Since filing the motion, Mr Mapesela claimed he had also been told by members of the security forces that an instruction had been issued “to harm or kill me for filing the motion”. He believed the reports because since filing the motion, he realised he was being trailed by vehicles on his way home. The vehicles would park next to his gate for long periods, Mr Mapesela claimed.

Apart from the threats directed towards him, Mr Mapesela also claimed other parliamentarians who wish to dethrone Dr Majoro were being targeted. Therefore, the voting process may not be free and fair if done openly.

The threats taint the voting process and its outcome while also whittling down parliament’s capacity to hold the government to account, he adds.

“I aver that the secret ballot in the circumstances is necessary and the best voting mechanism to enhance the oversight role and capacity of the House and to hold the government accountable,” Mr Mapesela states.

Mr Mapesela lists a number of transgressions for which he wants Dr Majoro punished by being ousted in a no confidence motion.  He accuses Dr Majoro of sending military personnel in “deadly harm’s way” in the troubled Mozambique without involving, informing and reporting to parliament and senate. He accuses Dr Majoro of “soft, kids’-glove treatment and approach to criminality”. That can be attested to by the high rate of killings of citizens and the ever-escalating crime rates.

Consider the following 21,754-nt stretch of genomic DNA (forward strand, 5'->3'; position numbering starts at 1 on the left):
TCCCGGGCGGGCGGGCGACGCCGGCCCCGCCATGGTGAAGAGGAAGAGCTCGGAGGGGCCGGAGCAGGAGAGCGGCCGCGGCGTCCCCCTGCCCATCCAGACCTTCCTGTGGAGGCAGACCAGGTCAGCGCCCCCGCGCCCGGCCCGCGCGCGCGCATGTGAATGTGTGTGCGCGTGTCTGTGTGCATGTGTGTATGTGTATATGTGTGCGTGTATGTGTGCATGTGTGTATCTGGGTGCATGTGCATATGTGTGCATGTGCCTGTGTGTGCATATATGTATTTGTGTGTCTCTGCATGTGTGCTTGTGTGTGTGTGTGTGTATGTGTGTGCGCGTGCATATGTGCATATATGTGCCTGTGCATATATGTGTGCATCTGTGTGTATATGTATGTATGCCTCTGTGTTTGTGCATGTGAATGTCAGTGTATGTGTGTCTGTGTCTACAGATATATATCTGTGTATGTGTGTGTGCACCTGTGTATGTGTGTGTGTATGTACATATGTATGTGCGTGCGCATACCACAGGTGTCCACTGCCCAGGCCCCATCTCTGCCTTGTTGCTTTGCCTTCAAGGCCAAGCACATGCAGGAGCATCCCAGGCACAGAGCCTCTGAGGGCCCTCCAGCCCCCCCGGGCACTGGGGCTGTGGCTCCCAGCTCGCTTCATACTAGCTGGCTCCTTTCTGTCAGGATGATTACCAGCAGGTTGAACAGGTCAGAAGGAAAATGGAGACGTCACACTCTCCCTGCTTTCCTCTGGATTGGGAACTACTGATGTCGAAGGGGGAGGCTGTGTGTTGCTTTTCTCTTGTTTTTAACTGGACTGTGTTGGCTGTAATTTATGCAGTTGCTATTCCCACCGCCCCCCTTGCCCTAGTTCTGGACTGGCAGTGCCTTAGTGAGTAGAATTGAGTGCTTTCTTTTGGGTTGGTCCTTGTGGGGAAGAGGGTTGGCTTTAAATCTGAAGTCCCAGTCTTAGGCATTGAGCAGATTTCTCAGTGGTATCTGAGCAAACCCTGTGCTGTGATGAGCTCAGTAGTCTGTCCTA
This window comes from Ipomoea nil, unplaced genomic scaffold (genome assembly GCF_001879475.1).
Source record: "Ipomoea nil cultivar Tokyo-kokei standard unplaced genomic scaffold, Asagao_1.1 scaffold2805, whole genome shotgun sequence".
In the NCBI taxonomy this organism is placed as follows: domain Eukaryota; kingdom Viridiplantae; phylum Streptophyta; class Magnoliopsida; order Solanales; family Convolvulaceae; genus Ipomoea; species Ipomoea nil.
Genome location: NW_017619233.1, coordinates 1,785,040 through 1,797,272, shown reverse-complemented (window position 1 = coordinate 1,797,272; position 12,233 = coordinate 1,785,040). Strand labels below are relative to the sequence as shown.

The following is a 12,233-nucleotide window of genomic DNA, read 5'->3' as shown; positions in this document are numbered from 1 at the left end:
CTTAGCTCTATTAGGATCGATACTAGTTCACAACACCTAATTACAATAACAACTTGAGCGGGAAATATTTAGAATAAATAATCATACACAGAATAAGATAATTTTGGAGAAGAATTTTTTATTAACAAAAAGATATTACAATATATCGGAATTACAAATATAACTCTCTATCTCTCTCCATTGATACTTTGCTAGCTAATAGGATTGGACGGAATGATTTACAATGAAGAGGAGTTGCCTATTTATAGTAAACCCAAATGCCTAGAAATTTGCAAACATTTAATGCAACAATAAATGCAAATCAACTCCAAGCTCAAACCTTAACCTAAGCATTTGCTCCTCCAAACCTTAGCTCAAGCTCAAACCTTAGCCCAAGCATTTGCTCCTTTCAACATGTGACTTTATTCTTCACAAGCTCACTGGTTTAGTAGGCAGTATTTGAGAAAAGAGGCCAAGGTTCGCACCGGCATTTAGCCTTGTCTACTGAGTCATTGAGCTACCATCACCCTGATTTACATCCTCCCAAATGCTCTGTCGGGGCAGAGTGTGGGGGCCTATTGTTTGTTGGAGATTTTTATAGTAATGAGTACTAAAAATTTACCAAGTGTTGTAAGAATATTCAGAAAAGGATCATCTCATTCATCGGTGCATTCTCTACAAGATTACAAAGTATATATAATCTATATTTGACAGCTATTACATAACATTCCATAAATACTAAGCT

He says Dr Majoro has failed to reign in ministers and hold them accountable.

“Rather than decisively dealing with the minister who arrogated to himself the power and entered into a M1, 7 billion solar energy deal that resulted in Lesotho’s assets abroad being frozen in execution of the foreign judgment worth more than M850 million, the prime minister instead establishes a worthless ineffective commission of enquiry which has not even started to function today.

“The government has dismally failed to manage the Covid-19 pandemic with deleterious consequences on the economy, the business and the lives of the poor masses of the people of Lesotho, when the funds allocated to alleviate the impact of the pandemic are siphoned and mismanaged, to make it worse, mandatory Covid-19 protocols which should apply to both public officers and private individuals are selectively applied and enforced, and immunise state officials from responsibility thereunder.”

The Constitutional Court will today be asked to grant an interim interdict stopping Speaker Motanyane from setting a date for voting on the no confidence motion pending the finalisation of the matter in terms of which Mr Mapesela wants a final order that voting be done by secret ballot.